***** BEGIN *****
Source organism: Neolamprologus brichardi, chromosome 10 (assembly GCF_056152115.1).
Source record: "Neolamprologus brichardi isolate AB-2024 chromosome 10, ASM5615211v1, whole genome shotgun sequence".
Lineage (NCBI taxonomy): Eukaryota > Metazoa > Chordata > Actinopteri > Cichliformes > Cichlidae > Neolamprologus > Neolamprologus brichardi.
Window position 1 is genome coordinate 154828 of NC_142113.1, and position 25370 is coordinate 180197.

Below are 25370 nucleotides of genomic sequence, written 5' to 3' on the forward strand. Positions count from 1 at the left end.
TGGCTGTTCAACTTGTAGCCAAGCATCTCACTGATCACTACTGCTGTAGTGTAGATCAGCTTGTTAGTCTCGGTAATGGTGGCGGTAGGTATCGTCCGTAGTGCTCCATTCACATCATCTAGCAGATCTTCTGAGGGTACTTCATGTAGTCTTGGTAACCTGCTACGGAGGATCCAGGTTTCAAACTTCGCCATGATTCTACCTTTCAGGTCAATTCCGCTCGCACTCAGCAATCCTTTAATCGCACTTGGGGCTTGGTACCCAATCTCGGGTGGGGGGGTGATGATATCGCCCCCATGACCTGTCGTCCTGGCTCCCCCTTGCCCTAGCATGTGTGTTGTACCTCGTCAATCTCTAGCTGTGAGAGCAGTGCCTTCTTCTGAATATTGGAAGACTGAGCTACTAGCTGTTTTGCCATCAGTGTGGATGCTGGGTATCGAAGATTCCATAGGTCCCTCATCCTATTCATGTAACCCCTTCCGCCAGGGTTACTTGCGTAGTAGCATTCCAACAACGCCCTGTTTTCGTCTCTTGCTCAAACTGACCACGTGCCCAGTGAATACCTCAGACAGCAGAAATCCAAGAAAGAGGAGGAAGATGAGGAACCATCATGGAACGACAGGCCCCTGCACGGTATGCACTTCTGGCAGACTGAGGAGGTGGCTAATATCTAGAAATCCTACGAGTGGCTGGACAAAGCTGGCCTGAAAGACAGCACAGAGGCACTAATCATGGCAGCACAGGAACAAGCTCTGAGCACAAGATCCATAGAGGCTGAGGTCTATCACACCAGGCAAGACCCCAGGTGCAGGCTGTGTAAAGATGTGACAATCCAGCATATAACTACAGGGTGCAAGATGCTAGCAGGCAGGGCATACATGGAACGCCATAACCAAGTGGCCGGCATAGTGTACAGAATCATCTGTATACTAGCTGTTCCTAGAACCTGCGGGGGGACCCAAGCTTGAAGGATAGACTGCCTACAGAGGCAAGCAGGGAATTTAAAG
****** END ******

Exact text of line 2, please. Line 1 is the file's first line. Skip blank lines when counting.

Source record: "Neolamprologus brichardi isolate AB-2024 chromosome 10, ASM5615211v1, whole genome shotgun sequence".